While other newspapers like the New York Times grapple with how to charge readers for content online, the Wall Street Journal stands out as one of the few newspapers that doesn’t have to deal with such issues.

Unlike many other newspapers, the Journal didn’t drink the ‘content just wants to be free’ kool-aid. When it seemed like advertisers had an unlimited amount of money to throw around, the Journal stuck to its guns and ironically, has managed to have its cake and eat it too. Its ad sales are healthy and the mixed model it employs has apparently proven to be the secret sauce.

And now the Journal is looking to build off of its paid content success with a Professional Edition set to launch this November. It will include access to the Journal, Dow Jones Newswires, Dow Jones’ Factiva news archive, 17,000 public and non-public global sources, 30 industry pages, and six special industry sections that are managed by Journal editors.

According to Reuters, the Professional Edition of the Journal will essentially be sold like software:

Dow Jones plans to sell the edition to businesses, which would make it available
to employees through “site licenses” (ie, your business buys a license that
makes the professional edition available to X number of people for a price to be
determined).

In January 2010, members of the public will be able to purchase individual access to $49/month.

If this all sounds a bit like a ‘lite‘ version of a Bloomberg Terminal, that’s because it basically is. According to Clare Hart, who manages the Dow Jones Enterprise Media Group, the Professional Edition is targeting the market between average Journal readers and those who subscribe to services that offer access to professional, specialist data feeds — the Bloomberg Terminals of the world. “Customers want the simplicity of a consumer application with the sophistication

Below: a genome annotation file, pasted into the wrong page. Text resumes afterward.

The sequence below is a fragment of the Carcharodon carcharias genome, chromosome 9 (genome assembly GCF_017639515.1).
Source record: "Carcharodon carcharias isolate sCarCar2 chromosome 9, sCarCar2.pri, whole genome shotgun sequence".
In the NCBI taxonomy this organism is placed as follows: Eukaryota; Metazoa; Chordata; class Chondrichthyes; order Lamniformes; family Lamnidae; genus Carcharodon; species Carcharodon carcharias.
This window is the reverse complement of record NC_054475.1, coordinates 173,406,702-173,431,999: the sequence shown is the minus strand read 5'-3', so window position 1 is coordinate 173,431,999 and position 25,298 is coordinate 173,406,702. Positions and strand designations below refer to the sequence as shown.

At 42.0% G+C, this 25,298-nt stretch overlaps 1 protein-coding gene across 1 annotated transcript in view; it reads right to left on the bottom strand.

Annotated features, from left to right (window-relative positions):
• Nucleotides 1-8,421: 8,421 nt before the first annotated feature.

of an enterprise application
,” she stated.

It’s an interesting concept. While I don’t think it’s entirely clear what the size of the market the Journal is targeting will be in practice, if there’s a good market there the Journal is a logical choice to tap it successfully given its strong brand. It recently became the top newspaper in the US with daily print circulation of 2.02m copies and has in the past had more than 1m paying subscribers online. For readers who want more of the Journal’s content, access to archives, and a treasure trove of data sources, $49/month seems like a small price to pay so I hardly doubt that the Professional Edition will ‘fail‘, even if it doesn’t take over the world.

The key observation to make here is that the Journal is building a new product that is designed to provide subscribers with more value. And it targets a specific type of consumer that the Journal believes has a want and need for its new offering. The Journal is not trying to figure out how it can change its business model or how it can charge for something that it has been giving away for free. That makes all the difference in the world.

Photo credit: Stephen Cummings via Flickr.